The most common pencil casing is thin wood, usually hexagonal in section but sometimes cylindrical or triangular, permanently bonded to the core. Casings may be of other materials, such as plastic or paper. To use the pencil, the casing must be carved or peeled off to expose the working end of the core as a sharp point. Mechanical pencils have more elaborate casings which are not bonded to the core; instead, they support separate, mobile pigment cores that can be extended or retracted (usually through the casing’s tip) as needed. These casings can be reloaded with new cores (usually graphite) as the previous ones are exhausted.
As a technique for drawing, the closest predecessor to the pencil was silverpoint or leadpoint until in 1565 (some sources say as early as 1500), a large deposit of graphite was discovered on the approach to Grey Knotts from the hamlet of Seathwaite in Borrowdale parish , Cunbria England. This particular deposit of graphite was extremely pure and solid, and it could easily be sawn into sticks. It remains the only large-scale deposit of graphite ever found in this solid form.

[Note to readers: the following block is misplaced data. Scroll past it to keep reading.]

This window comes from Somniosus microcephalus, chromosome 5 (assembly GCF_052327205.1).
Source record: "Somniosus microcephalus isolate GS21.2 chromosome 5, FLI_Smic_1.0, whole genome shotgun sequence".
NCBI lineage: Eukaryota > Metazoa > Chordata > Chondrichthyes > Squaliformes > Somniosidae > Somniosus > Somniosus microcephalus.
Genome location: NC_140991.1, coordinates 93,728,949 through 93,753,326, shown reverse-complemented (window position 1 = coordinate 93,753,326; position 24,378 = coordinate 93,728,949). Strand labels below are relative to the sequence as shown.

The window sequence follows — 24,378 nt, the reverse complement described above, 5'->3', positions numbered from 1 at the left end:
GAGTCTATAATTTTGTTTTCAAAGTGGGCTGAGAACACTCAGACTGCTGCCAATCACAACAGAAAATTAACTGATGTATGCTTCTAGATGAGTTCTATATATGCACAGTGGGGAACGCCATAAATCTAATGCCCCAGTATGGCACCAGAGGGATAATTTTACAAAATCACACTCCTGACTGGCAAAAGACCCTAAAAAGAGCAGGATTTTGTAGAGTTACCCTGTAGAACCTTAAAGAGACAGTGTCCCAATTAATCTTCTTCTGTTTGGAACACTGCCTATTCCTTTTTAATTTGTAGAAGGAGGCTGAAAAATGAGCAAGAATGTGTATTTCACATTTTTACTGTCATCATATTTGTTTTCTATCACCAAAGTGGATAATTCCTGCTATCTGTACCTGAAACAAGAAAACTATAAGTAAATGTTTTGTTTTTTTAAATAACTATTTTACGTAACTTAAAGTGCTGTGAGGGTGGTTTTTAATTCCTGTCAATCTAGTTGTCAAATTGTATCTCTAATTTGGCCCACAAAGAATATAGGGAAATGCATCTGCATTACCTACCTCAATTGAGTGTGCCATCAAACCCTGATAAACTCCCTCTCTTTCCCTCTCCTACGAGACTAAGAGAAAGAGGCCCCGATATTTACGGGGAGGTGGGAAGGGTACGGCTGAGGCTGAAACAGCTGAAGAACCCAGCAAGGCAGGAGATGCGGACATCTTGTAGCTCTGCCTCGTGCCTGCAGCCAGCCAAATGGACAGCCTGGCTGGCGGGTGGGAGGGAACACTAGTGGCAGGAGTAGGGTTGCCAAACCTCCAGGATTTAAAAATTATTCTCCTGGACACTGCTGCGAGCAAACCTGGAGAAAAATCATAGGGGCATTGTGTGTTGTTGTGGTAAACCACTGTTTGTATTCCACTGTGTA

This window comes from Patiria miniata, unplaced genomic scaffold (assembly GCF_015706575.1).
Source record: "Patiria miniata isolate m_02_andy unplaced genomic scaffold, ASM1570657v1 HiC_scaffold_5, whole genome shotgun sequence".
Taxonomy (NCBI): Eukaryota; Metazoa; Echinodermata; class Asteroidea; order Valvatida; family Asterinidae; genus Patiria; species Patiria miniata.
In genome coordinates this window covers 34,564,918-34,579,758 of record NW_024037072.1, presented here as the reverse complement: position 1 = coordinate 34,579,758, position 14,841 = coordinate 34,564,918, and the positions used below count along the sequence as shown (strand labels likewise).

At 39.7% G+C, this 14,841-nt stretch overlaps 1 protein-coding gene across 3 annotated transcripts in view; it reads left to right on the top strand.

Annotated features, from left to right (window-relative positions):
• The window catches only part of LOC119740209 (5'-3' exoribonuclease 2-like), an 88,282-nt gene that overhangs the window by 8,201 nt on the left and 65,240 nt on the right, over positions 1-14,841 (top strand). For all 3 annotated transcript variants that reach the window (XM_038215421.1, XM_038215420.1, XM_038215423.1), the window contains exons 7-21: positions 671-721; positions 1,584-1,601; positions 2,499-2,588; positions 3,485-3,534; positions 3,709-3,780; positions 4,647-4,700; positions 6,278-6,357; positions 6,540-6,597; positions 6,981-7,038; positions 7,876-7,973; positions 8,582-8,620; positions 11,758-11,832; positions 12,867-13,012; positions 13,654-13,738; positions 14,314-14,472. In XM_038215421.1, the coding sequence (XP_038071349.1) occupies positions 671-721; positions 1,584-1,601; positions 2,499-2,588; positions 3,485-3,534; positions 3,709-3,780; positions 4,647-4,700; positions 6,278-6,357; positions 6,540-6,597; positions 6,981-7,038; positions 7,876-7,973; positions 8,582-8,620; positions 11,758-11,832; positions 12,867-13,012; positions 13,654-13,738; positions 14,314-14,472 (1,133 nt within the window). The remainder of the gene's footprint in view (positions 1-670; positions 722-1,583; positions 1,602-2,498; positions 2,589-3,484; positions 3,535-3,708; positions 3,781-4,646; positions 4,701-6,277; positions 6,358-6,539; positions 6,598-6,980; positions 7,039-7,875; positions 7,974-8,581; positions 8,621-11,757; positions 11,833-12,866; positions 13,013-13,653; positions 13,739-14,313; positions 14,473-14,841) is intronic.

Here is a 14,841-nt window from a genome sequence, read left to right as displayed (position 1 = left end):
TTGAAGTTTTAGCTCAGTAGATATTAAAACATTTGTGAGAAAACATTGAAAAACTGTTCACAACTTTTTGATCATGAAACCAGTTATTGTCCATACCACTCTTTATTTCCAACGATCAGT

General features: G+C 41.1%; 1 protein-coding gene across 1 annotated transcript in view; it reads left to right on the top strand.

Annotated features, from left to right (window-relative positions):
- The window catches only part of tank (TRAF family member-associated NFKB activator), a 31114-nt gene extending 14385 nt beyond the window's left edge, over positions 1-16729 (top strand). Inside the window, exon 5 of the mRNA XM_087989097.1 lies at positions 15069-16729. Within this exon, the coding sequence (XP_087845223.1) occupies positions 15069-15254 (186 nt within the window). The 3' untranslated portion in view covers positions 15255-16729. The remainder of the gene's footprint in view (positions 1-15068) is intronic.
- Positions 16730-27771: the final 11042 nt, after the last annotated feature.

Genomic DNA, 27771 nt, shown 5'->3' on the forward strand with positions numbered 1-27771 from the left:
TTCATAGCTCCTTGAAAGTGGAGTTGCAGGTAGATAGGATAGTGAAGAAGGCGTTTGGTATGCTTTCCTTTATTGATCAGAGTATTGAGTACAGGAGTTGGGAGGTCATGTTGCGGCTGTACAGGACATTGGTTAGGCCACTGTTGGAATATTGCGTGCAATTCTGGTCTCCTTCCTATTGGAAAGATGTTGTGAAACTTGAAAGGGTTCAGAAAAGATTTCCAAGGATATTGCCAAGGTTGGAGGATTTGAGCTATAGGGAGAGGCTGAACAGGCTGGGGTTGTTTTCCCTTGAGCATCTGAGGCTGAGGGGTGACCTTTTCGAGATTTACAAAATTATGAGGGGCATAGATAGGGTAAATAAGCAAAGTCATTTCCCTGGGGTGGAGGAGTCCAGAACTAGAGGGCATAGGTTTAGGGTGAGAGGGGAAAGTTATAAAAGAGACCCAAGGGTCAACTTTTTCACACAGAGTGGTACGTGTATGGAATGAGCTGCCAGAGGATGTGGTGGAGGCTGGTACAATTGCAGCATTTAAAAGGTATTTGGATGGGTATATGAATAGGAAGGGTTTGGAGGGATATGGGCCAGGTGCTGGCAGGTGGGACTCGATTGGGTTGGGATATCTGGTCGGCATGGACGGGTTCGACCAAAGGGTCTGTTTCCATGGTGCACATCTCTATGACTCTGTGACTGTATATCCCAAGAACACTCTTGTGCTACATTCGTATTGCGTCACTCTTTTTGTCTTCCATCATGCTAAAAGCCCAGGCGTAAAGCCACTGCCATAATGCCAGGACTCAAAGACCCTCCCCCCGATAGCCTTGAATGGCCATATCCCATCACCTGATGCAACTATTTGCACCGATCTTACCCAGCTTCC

Early settlers depended on pencils from overseas until the war with England cut off imports. William Monroe, a Concord, Massachusetts cabinet-maker, is credited with making America’s first wood pencils in 1812. Another Concord native, famous author Henry David Thoreau, was also renowned for his pencil-making prowess.